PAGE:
This is right in line with the city’s script. As the mayor drives toward a January special election on the Chargers stadium proposal, the City Council would have to begin discussions about the election in September. And since the mayor and his counterpart at the County, Supervisor Ron Roberts, have said they won’t do the vote without an agreement with the Chargers, well, an agreement with the Chargers would have to happen in September.

• Roberts told a sports talk station that he thinks the team would grab a chance to move to L.A. He didn’t have any comments about whether they should be cautious about letting the door hit them on the way out.

Law & Order Roundup: Big Cost in Cop Settlement

• The L.A. Times recaps the emotionally excruciating testimony of the father of Colorado movie theater killer James Holmes, who grew up in San Diego.

• City News Service reports that the city “is poised to pay nearly $1 million to settle claims by two women abused by a former police officer, who later pleaded guilty to criminal charges and spent five months behind bars.”

• State legislation in the works could make life easier for marijuana shops. (CityBeat)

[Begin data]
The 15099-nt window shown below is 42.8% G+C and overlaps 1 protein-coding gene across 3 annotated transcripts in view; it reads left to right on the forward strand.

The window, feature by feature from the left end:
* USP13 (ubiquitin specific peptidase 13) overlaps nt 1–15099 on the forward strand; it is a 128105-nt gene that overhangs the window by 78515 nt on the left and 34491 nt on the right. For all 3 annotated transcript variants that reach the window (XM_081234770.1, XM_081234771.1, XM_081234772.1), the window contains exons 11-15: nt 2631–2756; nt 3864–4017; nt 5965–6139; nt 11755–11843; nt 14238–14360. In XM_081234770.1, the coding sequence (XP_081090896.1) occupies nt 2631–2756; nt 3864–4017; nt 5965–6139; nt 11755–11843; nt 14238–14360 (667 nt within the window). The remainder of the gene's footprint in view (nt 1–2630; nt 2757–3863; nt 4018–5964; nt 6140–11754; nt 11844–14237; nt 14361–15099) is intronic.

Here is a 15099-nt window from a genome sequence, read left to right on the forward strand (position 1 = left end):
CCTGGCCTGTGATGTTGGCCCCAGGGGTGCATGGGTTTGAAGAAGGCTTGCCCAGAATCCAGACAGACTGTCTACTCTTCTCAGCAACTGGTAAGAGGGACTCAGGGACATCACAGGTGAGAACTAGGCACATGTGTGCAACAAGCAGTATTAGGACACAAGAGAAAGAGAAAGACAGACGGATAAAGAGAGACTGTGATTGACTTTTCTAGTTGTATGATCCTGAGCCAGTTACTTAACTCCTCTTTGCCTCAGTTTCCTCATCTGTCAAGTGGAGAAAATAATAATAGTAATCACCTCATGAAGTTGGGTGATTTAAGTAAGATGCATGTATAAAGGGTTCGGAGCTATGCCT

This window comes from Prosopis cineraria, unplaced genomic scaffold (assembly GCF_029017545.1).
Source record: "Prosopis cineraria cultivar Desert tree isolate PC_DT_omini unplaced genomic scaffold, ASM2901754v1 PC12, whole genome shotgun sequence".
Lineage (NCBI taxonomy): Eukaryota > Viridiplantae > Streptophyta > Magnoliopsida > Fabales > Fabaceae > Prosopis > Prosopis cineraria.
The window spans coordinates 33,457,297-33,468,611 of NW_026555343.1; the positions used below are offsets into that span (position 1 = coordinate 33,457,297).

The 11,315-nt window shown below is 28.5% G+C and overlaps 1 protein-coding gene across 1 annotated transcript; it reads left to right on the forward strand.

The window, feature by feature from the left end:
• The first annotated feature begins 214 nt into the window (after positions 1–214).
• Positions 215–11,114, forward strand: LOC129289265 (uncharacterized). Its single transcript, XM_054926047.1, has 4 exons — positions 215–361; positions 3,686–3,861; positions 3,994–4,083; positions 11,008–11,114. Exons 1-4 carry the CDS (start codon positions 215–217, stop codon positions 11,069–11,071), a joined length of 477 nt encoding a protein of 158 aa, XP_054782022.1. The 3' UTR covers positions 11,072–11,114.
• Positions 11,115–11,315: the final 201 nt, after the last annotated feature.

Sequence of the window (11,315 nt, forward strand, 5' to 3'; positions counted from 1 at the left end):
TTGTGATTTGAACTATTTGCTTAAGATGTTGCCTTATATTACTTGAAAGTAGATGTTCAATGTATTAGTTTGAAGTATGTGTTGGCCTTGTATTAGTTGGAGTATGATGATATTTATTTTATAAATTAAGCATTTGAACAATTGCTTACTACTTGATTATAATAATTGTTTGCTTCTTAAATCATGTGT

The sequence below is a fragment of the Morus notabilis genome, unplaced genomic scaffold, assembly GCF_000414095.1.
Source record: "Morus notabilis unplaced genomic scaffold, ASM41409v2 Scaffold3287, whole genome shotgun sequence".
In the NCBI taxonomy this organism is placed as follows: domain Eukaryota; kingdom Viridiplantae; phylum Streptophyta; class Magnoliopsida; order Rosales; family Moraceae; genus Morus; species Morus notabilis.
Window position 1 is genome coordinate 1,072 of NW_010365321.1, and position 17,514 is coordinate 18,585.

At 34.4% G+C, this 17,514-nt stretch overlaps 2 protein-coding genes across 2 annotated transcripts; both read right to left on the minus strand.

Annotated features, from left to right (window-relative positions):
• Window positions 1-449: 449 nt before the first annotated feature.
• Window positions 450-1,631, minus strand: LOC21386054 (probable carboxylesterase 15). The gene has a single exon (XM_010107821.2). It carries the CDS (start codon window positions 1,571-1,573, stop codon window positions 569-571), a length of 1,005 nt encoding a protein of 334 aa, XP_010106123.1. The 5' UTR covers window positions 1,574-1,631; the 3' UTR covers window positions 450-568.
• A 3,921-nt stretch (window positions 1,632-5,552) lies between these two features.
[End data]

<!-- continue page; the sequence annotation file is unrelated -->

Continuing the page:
• Inewsource profiles an Escondido undocumented immigrant who vanished into “the alternate legal universe of the immigration justice system, which some describe as capricious and opaque.” Not so fast, government agencies say.

• The San Diego Police Department has had a big diversity problem, but things may be changing: In “August we anticipate an academy of 50 recruits,” the department tweeted. “Largest in at least 7 years. This class has potential of being 60% minorities and or women.”

Build, Baby, Build

• Plans are afoot to build a 39-story tower in downtown’s East Village. (NBC 7)

• Solana Beach residents are fighting a big proposed homes-and-businesses project along Highway 101 (aka the Coast Highway). They say it’s too tall (35 feet) and too big for little Solana Beach. (Coast News)

Bon Voyage, Time Travelers!

• Somebody on Reddit dug up this 1947 “ Map of the United States As California Sees It.” This is pretty nifty (if you manage to ignore the Mexican stereotypes), reminiscent of the famous 1976 New Yorker cover that suggests the world basically ends at the Hudson River.